But Stuck believes that, in an attempt to save face in France, Binotto might have told Leclerc to take responsibility for a crash that was not actually his fault.

“I don’t know how much longer Ferrari will give him credit,” he told Eurosport.

“For me, however, something else is still a mystery: Charles Leclerc’s departure from Le Castellet.

“If you look at the accident a hundred times: the oversteering didn’t come from him. 

“I can imagine that he was instructed by the team to claim that he made a mistake even though there was a problem with the car.

“I wouldn’t rule that out, there is enormous pressure there.”

Is that a realistic claim? Could Leclerc have suffered a mechanical failure in France that the team quickly moved to cover up?

The immediate answer is who knows? We might never know for sure, but the signs, initially, point to a mistake by Leclerc.

In terms of the line he was taking, the Monegasque held more or less the same one through Le Bousset on lap 18 as he did on lap 17.

He turned in nice and early and met the first apex with his front right tyre, before letting the brakes go ever so slightly to prepare himself for the second part of the trick corner.

From there, on lap 17, Leclerc travelled further into the corner before meeting the white line mid-corner, but he ran wider much earlier on lap 18.

He was then asking more of the rear tyres to get the car round when he got back on the throttle, which might have worked on a qualifying lap, or even earlier on in the stint.

However, his tyres were aging, and they did not have the grip to sustain that load, so they caved, and round went Leclerc.

There is therefore an argument to suggest that the Ferrari driver was left out on track too long and his tyres had degraded too much, but it could also be seen that he was a few kph quicker on lap 18 than he was on 17.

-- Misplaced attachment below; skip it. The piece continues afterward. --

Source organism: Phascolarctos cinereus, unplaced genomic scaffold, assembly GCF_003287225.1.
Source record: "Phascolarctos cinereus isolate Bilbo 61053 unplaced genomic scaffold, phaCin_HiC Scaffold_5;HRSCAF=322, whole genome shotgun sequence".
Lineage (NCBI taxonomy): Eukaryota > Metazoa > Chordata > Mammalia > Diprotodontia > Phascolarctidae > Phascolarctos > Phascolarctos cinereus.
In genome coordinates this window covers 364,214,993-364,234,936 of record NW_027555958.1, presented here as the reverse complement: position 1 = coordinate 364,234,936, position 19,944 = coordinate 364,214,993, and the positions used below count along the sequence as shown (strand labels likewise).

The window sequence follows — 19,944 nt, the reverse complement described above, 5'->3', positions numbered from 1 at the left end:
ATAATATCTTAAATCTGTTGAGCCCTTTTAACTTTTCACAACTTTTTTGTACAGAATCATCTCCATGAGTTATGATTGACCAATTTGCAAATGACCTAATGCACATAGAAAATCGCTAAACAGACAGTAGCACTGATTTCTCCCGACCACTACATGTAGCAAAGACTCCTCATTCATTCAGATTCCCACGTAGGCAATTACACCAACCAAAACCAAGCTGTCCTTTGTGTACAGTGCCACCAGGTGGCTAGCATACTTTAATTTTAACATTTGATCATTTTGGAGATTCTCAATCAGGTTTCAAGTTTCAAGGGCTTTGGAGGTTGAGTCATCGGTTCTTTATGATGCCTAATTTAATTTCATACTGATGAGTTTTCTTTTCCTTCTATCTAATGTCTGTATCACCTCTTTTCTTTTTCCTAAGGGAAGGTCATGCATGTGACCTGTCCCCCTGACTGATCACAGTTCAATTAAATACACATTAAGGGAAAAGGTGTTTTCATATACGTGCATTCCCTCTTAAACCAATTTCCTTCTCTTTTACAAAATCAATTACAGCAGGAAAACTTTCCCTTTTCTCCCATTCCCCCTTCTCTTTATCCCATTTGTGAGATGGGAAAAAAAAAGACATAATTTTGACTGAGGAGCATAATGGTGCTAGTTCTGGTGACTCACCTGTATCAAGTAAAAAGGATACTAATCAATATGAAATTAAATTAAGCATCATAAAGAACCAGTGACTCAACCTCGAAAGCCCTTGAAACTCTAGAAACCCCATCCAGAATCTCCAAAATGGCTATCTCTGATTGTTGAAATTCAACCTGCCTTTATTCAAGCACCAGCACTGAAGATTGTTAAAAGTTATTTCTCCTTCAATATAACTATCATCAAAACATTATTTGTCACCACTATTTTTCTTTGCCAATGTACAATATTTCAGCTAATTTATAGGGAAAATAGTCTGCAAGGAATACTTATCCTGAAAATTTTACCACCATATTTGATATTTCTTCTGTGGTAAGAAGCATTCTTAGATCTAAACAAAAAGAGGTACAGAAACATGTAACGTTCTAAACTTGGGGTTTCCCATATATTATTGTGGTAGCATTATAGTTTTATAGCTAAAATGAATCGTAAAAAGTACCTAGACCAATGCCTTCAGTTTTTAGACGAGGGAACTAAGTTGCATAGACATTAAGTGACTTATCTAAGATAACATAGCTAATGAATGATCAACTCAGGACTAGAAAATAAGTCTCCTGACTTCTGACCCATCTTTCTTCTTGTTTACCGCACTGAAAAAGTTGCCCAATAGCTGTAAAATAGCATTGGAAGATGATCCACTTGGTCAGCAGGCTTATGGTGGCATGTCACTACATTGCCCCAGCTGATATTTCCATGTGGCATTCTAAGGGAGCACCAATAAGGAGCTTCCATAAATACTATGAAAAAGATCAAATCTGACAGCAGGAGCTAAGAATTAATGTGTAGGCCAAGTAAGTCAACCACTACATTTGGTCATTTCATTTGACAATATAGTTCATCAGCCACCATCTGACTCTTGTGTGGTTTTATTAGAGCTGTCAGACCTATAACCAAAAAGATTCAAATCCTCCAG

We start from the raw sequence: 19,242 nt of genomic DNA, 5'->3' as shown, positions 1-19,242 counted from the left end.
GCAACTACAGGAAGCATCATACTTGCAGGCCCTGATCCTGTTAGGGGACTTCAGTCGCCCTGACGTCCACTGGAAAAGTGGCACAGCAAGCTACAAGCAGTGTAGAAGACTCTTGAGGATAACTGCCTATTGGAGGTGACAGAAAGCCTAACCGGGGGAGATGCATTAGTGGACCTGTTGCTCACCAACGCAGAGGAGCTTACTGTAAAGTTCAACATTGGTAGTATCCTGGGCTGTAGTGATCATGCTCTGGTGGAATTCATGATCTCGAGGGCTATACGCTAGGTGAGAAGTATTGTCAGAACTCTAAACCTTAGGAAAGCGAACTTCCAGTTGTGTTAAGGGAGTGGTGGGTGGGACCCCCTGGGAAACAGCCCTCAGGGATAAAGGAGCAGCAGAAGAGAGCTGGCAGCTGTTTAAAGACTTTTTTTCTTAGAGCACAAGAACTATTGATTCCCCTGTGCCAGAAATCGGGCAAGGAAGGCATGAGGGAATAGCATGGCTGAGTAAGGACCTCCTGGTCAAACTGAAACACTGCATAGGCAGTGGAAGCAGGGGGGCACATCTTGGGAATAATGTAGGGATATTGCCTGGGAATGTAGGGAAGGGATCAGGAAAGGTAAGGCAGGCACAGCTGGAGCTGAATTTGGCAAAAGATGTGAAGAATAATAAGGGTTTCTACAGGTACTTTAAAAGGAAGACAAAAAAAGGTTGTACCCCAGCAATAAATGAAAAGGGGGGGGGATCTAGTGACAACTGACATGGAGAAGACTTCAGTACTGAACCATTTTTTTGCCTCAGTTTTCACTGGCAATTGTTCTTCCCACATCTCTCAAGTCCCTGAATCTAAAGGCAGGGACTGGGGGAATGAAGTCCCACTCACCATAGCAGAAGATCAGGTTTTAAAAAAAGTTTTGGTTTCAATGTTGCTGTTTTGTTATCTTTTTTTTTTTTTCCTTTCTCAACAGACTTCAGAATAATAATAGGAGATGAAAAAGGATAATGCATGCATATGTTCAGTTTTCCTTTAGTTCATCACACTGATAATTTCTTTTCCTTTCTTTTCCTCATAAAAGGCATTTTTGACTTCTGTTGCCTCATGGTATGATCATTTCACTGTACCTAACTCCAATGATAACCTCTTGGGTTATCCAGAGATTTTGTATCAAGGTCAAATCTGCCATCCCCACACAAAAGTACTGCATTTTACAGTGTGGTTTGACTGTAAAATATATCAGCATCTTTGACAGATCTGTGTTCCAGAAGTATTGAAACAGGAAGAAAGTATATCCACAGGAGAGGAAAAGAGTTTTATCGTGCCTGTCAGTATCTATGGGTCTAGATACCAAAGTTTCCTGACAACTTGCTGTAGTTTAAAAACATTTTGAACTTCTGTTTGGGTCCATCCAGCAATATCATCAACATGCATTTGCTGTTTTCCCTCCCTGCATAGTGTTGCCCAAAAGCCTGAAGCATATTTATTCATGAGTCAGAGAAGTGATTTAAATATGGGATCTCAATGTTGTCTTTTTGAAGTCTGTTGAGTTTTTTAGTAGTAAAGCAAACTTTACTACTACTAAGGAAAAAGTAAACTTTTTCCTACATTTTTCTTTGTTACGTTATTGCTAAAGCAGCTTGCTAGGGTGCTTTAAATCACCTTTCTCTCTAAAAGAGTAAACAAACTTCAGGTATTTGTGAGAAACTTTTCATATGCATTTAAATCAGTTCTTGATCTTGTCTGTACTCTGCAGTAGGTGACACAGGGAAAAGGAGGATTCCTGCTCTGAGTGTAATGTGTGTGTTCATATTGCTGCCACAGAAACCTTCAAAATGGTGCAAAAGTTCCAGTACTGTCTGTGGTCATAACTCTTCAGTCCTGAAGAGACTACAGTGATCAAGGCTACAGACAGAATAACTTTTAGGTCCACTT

This naturally would have led him to go out wide sooner than the lap before, which is a further indication that he simply made an innocent error.

Ferrari have covered up in the past, Felipe Massa’s cruel second place at the German Grand Prix in 2010 springing to mind, after which the Italian side were fined for using team order to allow Fernando Alonso to win.

The FIA also very quietly dealt with the team’s engine irregularity in 2019 when they magically showed up after the summer break with the fastest car having been lagging behind Mercedes, and sometimes even Red Bull, in the early part of the year.

But to say that Leclerc was forced to lie about his crash is a big jump.

Firstly, he is an extremely honest person that will readily own up to his errors; he does not need his team to tell him to do that.

And secondly, comparing laps 17 and 18 should tell you enough about the accident to know that Leclerc crashed by himself. 

READ: Ferrari accused of forcing Charles Leclerc to lie about crash

Maybe the tyres were a little too old, but that does not change the fact that the crash in Le Castellet looks very much like a driver error.

Therefore, it seems a little harsh on Ferrari to insinuate that they told their driver to lie; Leclerc simply did what we all do – he made a mistake, and he has since moved on. So should we all.